Growing Carrots is easy even if you are a beginner. Here are some tips for planting and storing carrots, the best carrot varieties and how to protect them from pests like carrot flies.
Vegetable gardeners love carrots, as this root crop does well in cool weather and is a hardy plant that offers nutritional and culinary benefits.
And the best carrots are the ones you grew yourself! If you ever harvested and cooked your own you know what I am talking about. The smell and taste of freshly harvested carrots can't be compared to shop bought ones! Try it and see for yourself.
The bitter wild carrot was used thousands of years ago as medicinal plants and livestock feed. It is not clearly known how the wild carrot evolved into the sweet and edible carrot we know today, but experts do know the two do not belong to the same species yet continue to co-exist.
Successfully growing carrots requires slightly acid soil, which is loose, well drained and readily holds moisture. To be sure about the acid content of the soil, take a nutrient and pH sample prior to planting and add lime or fertilizer if necessary.
The best pH range should be between 6 and 6.5 while the recommended nitrogen amounts for carrots are one cup of urea per 100 square feet. A way to enhance soil conditions is to apply rotting compost or manure to the soil. However, adding fresh manure will cause roots to "overbranch" and escalate weed growth.
Carrot seeds are troublesome to space because they are very fine and small. When planting these seeds, sprinkle them thinly at about one quarter inch deep in the soil, with rows about one foot apart, or however much room is needed to access the plants. After planting, cover them loosely with fine dirt and water.
All root crops require about one inch of water each week, from either rain or irrigation. Make sure the soil has been soaked in order to allow roots to grow properly.
You can also choose to "broadcast" plant your tiny carrot seeds, which is simply spreading the seeds randomly over your garden by walking and tossing seeds from side to side. Growing carrots by planting in this manner is useful when gardens are very large.
Root crops such as carrots are generally planted around April 15th for a spring harvest or August 1st for a fall harvest. Because carrots are easily choked by weeds, it is essential to weed well as soon as seedlings appear. In addition, take care not to over-fertilize, as excessive nitrogen in the soil may cause deformed carrots.
Earlier sowings can be made in glasshouses or polytunnels with early varieties.
A common pest, which can wreak havoc when growing carrots is the carrot fly maggot. Carrot flies lay eggs in the vicinity of young carrots, which conveniently allow these whitish-yellow larvae to eat the exterior of carrot roots, causing leaves to wilt and turn reddish-brown.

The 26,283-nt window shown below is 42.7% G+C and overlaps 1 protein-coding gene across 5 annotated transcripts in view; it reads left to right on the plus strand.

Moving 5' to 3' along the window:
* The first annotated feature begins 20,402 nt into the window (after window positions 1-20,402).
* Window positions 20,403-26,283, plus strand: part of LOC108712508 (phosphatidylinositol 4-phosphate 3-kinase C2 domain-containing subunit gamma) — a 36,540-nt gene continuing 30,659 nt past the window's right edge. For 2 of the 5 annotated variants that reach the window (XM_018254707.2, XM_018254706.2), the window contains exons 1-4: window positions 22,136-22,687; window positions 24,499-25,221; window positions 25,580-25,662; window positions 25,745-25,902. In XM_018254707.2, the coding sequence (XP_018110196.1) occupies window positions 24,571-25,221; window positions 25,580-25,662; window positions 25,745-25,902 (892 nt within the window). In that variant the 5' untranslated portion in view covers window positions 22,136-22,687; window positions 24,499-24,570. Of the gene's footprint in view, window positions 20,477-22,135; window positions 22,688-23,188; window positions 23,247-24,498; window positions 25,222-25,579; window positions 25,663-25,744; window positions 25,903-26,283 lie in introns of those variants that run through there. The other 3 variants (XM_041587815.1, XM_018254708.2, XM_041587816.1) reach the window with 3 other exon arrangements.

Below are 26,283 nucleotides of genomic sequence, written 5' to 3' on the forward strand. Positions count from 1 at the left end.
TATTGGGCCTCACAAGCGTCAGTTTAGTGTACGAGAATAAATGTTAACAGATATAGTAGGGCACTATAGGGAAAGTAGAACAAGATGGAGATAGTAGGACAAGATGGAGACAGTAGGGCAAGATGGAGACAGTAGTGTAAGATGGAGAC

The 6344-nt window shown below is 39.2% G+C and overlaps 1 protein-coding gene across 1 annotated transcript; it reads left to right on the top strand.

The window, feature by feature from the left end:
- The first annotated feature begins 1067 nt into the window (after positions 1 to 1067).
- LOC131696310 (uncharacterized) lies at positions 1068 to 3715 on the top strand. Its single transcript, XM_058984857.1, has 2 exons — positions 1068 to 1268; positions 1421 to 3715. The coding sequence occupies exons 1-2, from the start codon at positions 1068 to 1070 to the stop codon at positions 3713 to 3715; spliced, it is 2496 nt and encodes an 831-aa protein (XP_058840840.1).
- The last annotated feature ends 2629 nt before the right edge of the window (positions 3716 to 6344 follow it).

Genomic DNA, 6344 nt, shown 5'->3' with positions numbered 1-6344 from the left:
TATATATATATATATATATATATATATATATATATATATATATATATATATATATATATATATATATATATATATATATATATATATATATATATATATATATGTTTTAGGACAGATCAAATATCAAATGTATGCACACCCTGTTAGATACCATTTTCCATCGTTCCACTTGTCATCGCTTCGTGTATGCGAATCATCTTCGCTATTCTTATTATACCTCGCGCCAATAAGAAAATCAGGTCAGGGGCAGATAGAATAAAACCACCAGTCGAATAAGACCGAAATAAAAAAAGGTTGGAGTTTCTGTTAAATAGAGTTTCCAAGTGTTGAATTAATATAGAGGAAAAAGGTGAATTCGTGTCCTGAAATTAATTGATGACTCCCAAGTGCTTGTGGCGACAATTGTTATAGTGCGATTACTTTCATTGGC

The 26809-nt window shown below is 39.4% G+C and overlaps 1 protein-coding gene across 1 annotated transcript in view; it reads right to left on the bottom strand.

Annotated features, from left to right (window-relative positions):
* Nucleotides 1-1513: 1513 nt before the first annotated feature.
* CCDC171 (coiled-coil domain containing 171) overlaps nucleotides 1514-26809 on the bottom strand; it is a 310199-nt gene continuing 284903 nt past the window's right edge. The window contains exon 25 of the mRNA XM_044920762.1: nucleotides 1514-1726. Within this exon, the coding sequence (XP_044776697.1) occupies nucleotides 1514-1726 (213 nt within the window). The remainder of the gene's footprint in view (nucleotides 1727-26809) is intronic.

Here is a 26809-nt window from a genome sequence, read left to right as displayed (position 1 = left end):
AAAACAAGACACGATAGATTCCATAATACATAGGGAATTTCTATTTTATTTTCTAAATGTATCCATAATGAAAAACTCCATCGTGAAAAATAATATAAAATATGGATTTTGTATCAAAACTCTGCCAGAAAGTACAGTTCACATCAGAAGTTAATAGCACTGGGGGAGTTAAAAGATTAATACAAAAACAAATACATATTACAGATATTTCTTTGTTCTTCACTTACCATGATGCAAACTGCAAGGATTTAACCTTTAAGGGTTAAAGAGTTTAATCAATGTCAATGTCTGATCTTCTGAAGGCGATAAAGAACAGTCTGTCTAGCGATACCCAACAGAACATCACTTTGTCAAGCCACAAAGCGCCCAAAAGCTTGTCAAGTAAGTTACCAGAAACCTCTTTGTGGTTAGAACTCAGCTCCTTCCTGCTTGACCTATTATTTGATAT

Because these flies tend to fly low to the ground, gardeners will place floating row covers over their plants, which allow 85% of the sun's rays to reach the plants. In addition, planting herbs like sage or rosemary may inhibit the proliferation of carrot flies. Planting onions or scallions around the carrots and in between the rows also helps to deter carrot flies.
To prevent rabbits and other vegetable-eating creatures from eating your carrots, the best prevention is to build a wire fence around the garden. Make sure the wire fence goes deep enough, though, as rabbits are great little hole-diggers.
Also, carrots can suffer from several fungal diseases but this only happens when carrots have been planted in poor soils or remain excessively wet for long periods of time.
Carrots are ready to be harvested about 70 days after planting, but this depends on the variety of carrot planted, as some baby carrots are harvested in 50 days.
It is not necessary to pick carrots once they have matured since they can remain in the soil for several weeks without damaging the carrot. However, the taste of the carrot will be different, with carrots left in the ground for a long time being more bitter in flavor.
In addition, you do not need to worry about frost harming growing carrots, since they are hardy roots and can endure a bout of cold or a light frost without killing the plants.
Storing carrots: If you have a late variety of carrots and live in a cold area where the ground will freeze you can lift all your carrots and heel them in. You need a cool room, garage or basement for this. Fill some bins or boxes with slightly moist sand and the cleaned up carrots. Cover them with sand and keep them slightly moist.
If you have a cool basement you can also store them underneath potatoes. Fill them into crates and cover them up with a layer of potatoes. The moisture from the potatoes will prevent that your carrots will dry out.
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